Breast Cancer Screening, Detection and Diagnosis at Scripps
Early detection of breast cancer (before symptoms present themselves) is estimated to save thousands of lives yearly. An annual digital mammogram is recommended for women starting at age 40, according to the American Cancer Society.
Scripps Health offers a host of screening services and diagnostic procedures throughout San Diego to detect and diagnose breast cancer, including three dedicated breast care centers.
Available services include:
Clinical breast exams
Women in their 20s and 30s are recommended to have a clinical breast exam every 3 years, according to the American Cancer Society. The physical exam is performed by a physician, nurse, nurse practitioner or physician assistant. The health professional examines the breasts for abnormalities in size or shape, as well as changes in the skin of the breasts or nipples. The exam includes a palpation of the breasts using the pads of the fingers. Areas under the arms are also examined.
Screening mammograms are performed when breast cancer symptoms are not present, and can identify abnormalities well before they are felt by hand. Yearly screening mammograms are recommended for women at average risk of breast cancer starting at age 40 and continuing as long as they are in good health. The Scripps Health breast screening standard is digital mammography that uses low-dose X-rays to create high-contrast, high-resolution images for early detection of breast problems.
If a lump or other abnormality is found, Scripps provides comprehensive diagnostic mammograms. Using x-rays, views of the breast are taken from several angles. The suspicious area is magnified for accurate diagnosis. A diagnostic mammogram can find that an area that looked abnormal on a screening mammogram is actually normal, or it could result in a recommendation for further checks, including possibly a biopsy to be certain of the diagnosis.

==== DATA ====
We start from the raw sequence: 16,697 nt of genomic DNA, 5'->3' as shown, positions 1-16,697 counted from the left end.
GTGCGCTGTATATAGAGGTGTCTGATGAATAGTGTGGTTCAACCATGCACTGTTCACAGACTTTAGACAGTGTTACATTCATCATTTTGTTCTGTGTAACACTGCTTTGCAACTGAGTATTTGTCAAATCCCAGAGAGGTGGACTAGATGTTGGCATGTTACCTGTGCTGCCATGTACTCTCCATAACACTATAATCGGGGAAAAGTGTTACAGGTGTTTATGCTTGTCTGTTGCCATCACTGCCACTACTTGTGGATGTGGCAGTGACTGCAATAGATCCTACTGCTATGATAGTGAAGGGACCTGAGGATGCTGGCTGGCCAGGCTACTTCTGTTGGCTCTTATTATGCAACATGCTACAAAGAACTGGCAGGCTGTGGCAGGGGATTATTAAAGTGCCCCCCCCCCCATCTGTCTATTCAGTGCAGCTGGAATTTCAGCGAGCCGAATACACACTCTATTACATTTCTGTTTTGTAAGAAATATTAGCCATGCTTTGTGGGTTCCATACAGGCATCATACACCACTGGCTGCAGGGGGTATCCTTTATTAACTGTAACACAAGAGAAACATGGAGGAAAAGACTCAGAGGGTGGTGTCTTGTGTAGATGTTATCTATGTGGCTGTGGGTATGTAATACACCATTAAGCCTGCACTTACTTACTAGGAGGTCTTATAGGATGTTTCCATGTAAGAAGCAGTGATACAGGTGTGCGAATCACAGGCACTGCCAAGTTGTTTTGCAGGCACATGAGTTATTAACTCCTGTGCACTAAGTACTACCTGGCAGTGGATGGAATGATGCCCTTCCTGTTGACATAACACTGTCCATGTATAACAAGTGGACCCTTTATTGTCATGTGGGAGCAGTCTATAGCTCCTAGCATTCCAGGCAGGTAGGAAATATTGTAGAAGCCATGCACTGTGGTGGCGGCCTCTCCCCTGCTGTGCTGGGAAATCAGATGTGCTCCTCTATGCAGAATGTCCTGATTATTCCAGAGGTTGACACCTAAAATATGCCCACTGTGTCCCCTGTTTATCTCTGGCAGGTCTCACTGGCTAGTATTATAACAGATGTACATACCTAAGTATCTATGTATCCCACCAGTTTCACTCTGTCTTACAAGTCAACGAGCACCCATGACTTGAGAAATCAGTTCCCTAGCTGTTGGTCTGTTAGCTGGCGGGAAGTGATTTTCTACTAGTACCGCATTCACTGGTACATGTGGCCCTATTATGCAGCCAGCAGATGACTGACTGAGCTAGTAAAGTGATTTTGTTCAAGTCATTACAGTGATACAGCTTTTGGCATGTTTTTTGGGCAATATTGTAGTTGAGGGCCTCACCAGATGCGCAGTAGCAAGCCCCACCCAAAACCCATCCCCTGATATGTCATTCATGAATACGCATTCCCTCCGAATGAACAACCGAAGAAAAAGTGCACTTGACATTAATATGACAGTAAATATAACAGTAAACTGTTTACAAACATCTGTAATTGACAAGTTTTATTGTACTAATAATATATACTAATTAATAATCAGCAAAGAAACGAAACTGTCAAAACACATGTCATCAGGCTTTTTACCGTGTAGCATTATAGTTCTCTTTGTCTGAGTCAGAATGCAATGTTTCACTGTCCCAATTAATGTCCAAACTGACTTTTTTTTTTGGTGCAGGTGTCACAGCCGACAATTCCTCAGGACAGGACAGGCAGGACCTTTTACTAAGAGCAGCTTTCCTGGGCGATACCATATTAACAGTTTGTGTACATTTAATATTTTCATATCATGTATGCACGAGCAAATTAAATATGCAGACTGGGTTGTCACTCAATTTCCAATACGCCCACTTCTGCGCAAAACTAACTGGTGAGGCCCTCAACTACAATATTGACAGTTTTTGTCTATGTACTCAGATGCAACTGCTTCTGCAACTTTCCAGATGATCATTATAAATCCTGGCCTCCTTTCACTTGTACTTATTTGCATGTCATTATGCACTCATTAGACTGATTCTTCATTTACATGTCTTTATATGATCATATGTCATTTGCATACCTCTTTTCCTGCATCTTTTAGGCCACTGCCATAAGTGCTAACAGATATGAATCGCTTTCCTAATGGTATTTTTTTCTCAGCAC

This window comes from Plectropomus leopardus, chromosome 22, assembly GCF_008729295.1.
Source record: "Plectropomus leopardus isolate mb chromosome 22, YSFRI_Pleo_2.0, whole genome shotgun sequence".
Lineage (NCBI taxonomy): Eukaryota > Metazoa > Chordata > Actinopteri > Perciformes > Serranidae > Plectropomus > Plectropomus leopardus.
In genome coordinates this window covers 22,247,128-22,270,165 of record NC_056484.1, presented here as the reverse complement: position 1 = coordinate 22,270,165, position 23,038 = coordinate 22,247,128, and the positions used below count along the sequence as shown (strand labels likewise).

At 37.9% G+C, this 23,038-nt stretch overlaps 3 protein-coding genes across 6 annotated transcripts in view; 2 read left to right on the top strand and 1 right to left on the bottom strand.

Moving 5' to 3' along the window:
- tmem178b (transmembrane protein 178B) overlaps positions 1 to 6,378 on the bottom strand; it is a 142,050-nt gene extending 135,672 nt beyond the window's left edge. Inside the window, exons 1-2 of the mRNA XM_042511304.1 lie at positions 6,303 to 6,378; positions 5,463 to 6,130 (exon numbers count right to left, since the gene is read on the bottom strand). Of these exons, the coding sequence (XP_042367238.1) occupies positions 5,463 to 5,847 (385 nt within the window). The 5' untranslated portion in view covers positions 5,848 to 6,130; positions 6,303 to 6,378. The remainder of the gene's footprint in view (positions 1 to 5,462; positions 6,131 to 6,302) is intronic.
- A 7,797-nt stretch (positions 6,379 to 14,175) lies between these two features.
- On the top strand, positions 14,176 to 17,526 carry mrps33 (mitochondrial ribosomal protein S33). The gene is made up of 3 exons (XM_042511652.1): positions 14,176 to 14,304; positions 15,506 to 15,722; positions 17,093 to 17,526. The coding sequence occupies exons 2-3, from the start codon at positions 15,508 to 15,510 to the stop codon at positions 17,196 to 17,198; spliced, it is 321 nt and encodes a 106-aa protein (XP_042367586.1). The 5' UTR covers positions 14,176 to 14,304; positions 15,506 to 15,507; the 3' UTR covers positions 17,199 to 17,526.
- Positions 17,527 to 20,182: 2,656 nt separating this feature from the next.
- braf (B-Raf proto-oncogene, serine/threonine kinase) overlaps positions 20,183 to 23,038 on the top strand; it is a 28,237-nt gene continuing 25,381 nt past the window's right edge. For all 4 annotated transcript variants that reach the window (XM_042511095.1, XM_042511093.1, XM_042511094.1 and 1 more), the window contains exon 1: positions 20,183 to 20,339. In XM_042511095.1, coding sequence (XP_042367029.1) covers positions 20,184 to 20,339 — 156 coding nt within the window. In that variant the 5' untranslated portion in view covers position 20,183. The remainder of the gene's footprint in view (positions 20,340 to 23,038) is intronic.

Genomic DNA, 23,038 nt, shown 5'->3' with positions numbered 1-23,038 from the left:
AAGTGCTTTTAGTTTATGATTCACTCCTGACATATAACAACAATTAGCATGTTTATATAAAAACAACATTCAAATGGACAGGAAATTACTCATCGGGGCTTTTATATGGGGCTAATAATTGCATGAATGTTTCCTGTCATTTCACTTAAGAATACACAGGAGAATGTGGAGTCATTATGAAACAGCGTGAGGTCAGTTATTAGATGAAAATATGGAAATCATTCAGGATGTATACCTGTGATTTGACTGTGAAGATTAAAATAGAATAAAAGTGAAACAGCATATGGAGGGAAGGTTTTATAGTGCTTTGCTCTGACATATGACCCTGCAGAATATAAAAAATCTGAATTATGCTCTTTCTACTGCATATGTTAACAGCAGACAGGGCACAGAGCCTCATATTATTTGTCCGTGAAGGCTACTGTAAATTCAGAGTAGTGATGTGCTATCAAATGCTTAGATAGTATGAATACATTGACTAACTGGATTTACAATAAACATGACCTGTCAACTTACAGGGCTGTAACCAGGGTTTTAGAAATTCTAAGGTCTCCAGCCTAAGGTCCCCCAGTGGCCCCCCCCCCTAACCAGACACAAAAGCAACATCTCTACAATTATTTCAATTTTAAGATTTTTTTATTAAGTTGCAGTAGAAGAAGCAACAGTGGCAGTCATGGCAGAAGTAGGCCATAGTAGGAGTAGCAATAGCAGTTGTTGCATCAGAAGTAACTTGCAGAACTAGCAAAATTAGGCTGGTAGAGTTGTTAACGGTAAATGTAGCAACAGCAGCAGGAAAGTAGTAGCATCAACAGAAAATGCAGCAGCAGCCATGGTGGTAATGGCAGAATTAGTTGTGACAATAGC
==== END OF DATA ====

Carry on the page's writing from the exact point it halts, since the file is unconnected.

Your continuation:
Tomosynthesis (3-D mammograms)
Used with digital mammography equipment, tomosynthesis software converts images into a stack of very thin layers, creating a 3-D reconstruction of the breast. This advanced approach allows physicians to examine breast tissue in 1-millimeter sections at a time. Adding the test to digital mammograms can increase the detection rate for breast cancer and decrease false alarms, in which suspicious findings lead women to get extra scans that turn out normal.
Tomosynthesis is ideal for women with dense breast tissue and those with an increased breast cancer risk. Scripps Health became the first San Diego area provider to offer tomosynthesis in 2012 through Scripps Memorial Hospital Encinitas and the Polster Breast Care Center at Scripps Memorial Hospital La Jolla.
Ultrasound outlines a part of the body through the use of sound waves. A transducer (small, microphone-sized instrument) is placed on the skin, which is often first lubricated with a special ultrasound gel. The transducer emits sound waves and picks up echoes that bounce off body tissues. The series of echoes are digitally converted into a monochrome image displayed on a screen.